Barnes & Noble might be pushing the Nook as hard as it can, but the retailer has always said it wants to build a reading platform across devices, and it’s making a big step in that direction with the launch of its eReader for iPad app today. The app allows Nook users to download most of their content to the iPad — the books all work, but some periodicals like the New York Times and Wall Street Journal aren’t available yet — and there’s a nice bookshelf view with jacket art and a library search function, which the Kindle app and iBooks don’t have. As with the Nook and other B&N clients, the iPad client supports LendMe for certain titles, but there’s no in-app purchasing — selecting “add books” from the bookshelf view kicks you out to the browser, just like the Kindle app. We’re not sure if this is an Apple restriction or a design decision, but we were told B&N is looking into adding in-app purchasing in a future release.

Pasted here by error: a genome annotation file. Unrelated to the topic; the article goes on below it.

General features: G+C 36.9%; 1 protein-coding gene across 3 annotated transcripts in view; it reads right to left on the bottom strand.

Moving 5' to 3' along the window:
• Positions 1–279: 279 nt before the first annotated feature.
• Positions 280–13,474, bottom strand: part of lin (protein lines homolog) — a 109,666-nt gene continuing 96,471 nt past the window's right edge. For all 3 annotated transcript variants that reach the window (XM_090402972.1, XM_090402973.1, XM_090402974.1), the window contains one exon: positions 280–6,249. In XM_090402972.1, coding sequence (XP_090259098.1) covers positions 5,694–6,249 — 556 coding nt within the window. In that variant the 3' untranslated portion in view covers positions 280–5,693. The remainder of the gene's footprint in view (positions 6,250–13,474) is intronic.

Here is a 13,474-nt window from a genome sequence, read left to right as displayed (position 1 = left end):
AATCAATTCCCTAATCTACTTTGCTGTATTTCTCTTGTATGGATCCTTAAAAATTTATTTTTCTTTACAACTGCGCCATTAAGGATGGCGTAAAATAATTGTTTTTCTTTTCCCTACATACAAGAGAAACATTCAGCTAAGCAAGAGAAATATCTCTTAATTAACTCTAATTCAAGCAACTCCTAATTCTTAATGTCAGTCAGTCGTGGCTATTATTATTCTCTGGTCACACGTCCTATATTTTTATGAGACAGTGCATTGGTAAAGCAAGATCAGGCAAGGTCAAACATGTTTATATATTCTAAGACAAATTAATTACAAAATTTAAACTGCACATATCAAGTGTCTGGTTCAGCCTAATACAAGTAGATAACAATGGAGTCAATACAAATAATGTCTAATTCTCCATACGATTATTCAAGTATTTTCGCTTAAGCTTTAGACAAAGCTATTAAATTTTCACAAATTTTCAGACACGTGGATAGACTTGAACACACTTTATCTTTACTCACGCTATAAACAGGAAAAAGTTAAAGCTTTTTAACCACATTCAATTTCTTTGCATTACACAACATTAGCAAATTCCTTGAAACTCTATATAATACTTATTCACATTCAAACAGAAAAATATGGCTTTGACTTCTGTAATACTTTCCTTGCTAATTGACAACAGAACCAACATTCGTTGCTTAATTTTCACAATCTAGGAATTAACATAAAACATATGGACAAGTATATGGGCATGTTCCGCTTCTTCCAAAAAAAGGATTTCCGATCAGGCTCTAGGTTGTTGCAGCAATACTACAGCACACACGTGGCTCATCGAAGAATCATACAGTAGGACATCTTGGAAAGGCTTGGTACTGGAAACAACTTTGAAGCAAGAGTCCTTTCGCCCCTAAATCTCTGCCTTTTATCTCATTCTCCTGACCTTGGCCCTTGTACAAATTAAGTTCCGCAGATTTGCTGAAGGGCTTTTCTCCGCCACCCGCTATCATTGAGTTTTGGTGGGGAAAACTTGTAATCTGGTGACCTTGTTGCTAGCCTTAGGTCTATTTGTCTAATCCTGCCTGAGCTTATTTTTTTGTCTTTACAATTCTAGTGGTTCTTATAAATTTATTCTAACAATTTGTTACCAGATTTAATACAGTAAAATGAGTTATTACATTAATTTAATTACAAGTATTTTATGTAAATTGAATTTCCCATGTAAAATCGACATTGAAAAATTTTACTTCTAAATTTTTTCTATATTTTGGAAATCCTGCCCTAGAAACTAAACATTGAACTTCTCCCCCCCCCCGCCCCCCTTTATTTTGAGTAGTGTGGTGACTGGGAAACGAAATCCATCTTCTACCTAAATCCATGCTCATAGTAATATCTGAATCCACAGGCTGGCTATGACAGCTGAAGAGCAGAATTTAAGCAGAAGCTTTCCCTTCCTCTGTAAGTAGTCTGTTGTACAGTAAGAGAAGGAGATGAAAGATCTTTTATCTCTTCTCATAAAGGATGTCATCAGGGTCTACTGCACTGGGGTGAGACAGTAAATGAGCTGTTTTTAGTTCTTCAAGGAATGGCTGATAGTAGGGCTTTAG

As for reading, eReader is actually quite flexible — you can customize the page, text, highlight, and link colors any which way you want (we made some hideous combinations), and there are some nice presets themes as well, ranging from “The Printed Page” to an inverted setting called “Night Light.” You can also set books to display using the publisher’s settings, and there are the usual line spacing and justification options as well. The only issues we had were with page turns and rendering — flipping from portrait to landscape too fast would result in some brief wonkiness, and flipping pages too quickly would eventually stall the app and lead to a brief load time. Neither was a deal breaker, but there’s clearly some room for polish here — we’re sure B&N is planning to iterate this rapidly, so we’ll see what happens. All in all, though the eReader app is a worthy competitor for your iPad ebook dollar — as long as iBooks has the only in-app store it’ll remain our favorite iPad reader, but if you’ve already purchased Nook content this is a solid free addition to the ecosystem.